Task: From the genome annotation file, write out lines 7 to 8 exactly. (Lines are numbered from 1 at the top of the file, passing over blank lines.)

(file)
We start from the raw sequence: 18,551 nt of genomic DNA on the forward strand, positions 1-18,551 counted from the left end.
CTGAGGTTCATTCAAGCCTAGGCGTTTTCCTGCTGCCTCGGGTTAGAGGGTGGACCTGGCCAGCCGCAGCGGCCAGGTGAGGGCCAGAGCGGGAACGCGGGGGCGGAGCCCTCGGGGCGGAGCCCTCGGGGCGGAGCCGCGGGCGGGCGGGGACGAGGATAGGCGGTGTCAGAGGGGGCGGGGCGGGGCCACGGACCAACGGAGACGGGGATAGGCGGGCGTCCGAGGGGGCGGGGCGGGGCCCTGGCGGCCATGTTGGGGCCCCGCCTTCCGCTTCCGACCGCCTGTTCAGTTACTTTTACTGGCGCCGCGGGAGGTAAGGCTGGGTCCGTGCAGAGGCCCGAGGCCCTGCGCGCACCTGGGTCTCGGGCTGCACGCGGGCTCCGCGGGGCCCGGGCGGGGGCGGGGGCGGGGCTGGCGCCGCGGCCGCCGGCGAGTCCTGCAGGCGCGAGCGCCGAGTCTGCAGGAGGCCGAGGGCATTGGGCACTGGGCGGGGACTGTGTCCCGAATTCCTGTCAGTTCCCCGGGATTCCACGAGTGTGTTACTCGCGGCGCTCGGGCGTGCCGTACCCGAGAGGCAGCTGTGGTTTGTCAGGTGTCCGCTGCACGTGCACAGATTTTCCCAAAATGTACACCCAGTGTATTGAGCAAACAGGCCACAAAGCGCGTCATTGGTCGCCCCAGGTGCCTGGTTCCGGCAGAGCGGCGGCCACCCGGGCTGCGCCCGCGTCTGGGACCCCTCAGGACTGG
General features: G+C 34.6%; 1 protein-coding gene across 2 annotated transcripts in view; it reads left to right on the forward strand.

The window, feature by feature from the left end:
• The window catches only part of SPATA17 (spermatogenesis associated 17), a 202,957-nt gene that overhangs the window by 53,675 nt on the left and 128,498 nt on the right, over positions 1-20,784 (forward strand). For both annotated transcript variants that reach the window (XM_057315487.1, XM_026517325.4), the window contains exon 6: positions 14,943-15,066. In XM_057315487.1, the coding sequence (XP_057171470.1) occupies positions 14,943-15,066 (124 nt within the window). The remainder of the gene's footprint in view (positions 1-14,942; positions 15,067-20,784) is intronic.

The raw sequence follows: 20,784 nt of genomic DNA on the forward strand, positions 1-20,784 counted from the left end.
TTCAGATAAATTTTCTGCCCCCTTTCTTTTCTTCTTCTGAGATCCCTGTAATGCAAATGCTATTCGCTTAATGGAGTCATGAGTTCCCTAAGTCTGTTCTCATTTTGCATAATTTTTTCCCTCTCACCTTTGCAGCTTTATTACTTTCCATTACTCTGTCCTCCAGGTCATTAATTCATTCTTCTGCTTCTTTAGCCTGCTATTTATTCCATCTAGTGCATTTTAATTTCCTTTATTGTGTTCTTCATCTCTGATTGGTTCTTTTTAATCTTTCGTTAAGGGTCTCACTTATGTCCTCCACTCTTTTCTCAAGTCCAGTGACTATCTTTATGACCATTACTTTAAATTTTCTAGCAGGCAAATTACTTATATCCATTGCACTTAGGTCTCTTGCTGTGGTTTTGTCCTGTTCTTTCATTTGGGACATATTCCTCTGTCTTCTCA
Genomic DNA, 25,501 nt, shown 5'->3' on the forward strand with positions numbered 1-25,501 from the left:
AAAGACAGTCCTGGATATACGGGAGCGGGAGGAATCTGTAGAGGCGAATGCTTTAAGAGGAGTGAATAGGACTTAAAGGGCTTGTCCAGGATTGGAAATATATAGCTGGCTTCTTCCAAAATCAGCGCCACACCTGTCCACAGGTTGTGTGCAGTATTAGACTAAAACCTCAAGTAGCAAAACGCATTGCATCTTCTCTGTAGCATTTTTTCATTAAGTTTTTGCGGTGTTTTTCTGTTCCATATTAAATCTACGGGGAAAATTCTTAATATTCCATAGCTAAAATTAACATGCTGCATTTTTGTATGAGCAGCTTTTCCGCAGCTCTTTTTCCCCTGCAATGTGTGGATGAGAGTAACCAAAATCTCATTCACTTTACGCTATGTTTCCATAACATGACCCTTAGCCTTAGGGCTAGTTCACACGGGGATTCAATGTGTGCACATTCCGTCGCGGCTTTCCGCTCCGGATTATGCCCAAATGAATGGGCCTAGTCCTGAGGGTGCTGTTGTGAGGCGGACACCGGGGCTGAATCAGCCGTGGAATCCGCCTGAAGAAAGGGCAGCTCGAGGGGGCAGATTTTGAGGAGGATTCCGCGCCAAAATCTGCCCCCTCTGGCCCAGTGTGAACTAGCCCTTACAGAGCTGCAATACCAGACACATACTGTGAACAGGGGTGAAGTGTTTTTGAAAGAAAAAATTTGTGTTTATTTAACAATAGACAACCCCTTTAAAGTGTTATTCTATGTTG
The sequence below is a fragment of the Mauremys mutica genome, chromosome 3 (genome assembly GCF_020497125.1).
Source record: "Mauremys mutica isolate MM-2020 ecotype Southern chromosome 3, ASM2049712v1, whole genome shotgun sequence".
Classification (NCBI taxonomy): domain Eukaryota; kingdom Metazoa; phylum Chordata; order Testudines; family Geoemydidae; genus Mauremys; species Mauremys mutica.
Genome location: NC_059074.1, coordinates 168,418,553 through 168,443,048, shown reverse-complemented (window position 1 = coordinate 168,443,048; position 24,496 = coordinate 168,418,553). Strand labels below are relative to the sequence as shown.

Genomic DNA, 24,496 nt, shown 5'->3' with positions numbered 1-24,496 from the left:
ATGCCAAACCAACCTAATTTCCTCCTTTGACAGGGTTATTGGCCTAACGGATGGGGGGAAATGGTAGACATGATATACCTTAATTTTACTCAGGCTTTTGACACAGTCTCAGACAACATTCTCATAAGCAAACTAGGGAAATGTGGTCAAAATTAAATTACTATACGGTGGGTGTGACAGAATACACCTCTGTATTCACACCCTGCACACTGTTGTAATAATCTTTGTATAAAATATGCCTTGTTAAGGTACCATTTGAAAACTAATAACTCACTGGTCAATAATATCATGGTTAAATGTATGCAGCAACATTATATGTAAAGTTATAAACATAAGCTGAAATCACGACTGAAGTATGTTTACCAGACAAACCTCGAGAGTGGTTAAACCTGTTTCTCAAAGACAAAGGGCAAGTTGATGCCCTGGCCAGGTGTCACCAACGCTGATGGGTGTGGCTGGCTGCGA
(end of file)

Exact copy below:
TTCAGATAAATTTTCTGCCCCCTTTCTTTTCTTCTTCTGAGATCCCTGTAATGCAAATGCTATTCGCTTAATGGAGTCATGAGTTCCCTAAGTCTGTTCTCATTTTGCATAATTTTTTCCCTCTCACCTTTGCAGCTTTATTACTTTCCATTACTCTGTCCTCCAGGTCATTAATTCATTCTTCTGCTTCTTTAGCCTGCTATTTATTCCATCTAGTGCATTTTAATTTCCTTTATTGTGTTCTTCATCTCTGATTGGTTCTTTTTAATCTTTCGTTAAGGGTCTCACTTATGTCCTCCACTCTTTTCTCAAGTCCAGTGACTATCTTTATGACCATTACTTTAAATTTTCTAGCAGGCAAATTACTTATATCCATTGCACTTAGGTCTCTTGCTGTGGTTTTGTCCTGTTCTTTCATTTGGGACATATTCCTCTGTCTTCTCA
Genomic DNA, 25,501 nt, shown 5'->3' on the forward strand with positions numbered 1-25,501 from the left: